Jed Whedon, co-writer He said, ''I don't know where this would go in the show.'' We didn't even really know [the story]. We knew it was ''Dr. Horrible'' and [his] blog, but once he sang that song it was kind of clear, like ''That's the first song!'' It all became much easier to visualize once we heard that. At first we were kind of calling out songs — like [excitedly] ''I'll write that one!'' — and we ended up handing [them] out: [resignedly] ''I'll write that one. Okay.''
Tancharoen There was a lot of sitting in the room, doing some back and forth on lines and scenes and stuff.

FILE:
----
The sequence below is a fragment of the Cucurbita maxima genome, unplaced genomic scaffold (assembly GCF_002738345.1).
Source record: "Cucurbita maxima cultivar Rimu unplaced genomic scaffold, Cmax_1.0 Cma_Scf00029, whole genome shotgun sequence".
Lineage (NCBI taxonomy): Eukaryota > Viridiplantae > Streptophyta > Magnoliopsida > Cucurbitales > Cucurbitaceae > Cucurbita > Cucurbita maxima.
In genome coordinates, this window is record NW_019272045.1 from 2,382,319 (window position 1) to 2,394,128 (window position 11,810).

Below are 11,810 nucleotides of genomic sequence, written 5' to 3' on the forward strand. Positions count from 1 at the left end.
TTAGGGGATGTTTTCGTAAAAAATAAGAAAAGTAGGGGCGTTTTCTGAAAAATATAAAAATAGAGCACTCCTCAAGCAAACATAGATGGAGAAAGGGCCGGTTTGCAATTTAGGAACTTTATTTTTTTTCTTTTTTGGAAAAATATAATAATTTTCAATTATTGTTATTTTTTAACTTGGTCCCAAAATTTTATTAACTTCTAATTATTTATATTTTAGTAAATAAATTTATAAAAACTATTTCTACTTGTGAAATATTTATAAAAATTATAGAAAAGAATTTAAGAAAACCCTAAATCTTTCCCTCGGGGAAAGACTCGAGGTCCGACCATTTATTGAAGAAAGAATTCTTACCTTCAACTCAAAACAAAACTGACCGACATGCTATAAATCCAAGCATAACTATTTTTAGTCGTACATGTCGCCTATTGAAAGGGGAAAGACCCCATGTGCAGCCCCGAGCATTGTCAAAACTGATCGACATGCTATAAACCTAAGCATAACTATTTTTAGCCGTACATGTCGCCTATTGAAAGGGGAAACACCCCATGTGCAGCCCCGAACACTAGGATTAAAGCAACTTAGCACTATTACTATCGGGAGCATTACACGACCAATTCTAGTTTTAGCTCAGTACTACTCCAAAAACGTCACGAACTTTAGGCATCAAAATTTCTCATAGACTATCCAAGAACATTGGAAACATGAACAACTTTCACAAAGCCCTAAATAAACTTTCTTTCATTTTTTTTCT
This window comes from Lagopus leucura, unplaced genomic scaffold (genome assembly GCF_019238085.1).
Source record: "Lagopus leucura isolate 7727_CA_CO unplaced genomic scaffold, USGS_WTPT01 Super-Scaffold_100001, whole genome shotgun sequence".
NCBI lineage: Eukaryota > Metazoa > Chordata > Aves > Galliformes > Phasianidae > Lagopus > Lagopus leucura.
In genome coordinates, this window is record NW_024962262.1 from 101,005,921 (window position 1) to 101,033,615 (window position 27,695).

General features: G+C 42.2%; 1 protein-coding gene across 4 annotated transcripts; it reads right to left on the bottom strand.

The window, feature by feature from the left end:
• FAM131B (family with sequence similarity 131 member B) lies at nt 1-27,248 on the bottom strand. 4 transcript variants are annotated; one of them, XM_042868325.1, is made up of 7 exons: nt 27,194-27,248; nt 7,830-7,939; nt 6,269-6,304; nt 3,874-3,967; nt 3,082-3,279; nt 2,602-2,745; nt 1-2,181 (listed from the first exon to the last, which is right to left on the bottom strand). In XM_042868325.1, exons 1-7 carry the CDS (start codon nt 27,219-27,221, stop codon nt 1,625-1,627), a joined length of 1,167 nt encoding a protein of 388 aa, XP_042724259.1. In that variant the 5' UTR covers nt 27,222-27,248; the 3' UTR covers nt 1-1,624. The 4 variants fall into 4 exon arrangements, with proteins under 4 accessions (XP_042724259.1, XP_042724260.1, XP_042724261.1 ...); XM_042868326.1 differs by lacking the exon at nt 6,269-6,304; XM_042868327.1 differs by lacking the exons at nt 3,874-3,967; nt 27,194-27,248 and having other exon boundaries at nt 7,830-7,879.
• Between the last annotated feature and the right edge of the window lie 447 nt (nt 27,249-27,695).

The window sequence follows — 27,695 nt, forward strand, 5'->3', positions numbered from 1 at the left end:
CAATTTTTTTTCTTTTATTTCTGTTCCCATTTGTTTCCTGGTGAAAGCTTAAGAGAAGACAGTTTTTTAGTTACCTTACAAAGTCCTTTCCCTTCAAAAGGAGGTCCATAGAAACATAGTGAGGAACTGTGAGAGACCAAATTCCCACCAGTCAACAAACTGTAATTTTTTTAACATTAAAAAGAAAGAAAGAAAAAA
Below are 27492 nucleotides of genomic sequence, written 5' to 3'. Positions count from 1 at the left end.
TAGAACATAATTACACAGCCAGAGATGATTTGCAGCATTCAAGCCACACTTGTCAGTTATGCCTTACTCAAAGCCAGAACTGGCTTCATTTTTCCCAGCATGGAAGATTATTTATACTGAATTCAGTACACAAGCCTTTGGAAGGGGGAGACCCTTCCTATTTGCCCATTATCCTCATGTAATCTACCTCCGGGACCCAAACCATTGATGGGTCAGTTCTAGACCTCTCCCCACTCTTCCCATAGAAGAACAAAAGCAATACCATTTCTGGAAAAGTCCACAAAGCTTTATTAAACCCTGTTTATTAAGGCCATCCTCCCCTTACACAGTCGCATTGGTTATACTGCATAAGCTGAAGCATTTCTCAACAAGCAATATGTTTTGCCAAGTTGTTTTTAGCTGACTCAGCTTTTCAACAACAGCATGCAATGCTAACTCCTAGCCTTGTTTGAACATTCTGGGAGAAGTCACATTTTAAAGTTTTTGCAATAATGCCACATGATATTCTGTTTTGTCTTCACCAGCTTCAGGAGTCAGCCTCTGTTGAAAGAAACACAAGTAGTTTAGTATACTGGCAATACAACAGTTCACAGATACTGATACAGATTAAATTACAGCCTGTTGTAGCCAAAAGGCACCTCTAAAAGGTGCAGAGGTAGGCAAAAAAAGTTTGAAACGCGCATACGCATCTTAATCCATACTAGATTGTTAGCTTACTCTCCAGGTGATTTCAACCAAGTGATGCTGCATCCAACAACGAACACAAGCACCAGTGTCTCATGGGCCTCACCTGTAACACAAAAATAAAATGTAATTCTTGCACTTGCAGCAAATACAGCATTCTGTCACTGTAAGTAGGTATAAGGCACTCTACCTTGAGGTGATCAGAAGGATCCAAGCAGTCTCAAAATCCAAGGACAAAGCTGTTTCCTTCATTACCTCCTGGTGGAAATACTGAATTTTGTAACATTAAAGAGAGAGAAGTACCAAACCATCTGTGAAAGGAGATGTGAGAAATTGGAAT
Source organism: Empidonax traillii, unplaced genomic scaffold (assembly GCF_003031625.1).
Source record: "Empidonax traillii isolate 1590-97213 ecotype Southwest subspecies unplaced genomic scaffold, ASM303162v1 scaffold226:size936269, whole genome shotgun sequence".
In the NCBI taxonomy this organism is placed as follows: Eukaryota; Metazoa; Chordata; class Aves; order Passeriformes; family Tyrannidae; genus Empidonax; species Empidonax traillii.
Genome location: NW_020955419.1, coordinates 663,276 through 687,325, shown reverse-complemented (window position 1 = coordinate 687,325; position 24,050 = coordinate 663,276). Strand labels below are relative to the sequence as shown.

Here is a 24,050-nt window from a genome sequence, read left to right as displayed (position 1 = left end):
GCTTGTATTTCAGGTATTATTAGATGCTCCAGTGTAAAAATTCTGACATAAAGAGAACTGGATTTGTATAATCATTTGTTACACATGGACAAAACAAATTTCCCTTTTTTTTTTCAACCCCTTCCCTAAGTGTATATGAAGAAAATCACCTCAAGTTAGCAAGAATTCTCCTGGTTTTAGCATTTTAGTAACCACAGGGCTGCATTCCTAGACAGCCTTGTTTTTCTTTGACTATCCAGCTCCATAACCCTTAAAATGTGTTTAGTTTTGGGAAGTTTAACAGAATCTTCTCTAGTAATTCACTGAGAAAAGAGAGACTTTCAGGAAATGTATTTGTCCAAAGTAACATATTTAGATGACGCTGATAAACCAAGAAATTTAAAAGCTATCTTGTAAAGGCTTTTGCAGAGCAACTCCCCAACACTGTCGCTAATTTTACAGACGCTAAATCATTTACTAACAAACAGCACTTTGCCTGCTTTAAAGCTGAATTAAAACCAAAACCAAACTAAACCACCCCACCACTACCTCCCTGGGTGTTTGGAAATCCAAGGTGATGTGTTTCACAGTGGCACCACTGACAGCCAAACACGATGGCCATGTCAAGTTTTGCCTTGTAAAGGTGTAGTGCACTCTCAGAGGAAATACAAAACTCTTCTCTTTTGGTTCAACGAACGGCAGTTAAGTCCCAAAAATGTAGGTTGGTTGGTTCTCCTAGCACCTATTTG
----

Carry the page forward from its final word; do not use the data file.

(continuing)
Jed Whedon Especially at the end when we were finishing it off. We were all sitting in the living room, saying ''How are we going to end this [act]?'' And Joss would say ''He's a giant!''
Tancharoen And then I would say ''Balls!'' And there you go!
Joss Whedon We'd written, probably, about a half of it? Enough to know that we knew what we had and what we wanted. And then I called Neil [Patrick Harris] and Nathan [Fillion] and Felicia. I wake up most mornings thinking about Neil and Nathan and Felicia.
Tancharoen He dreams about them.
Joss Whedon Neil's a no-brainer. I've heard him sing, and I've seen him do comedy and drama. I was very shy to ask him, but I had to ask.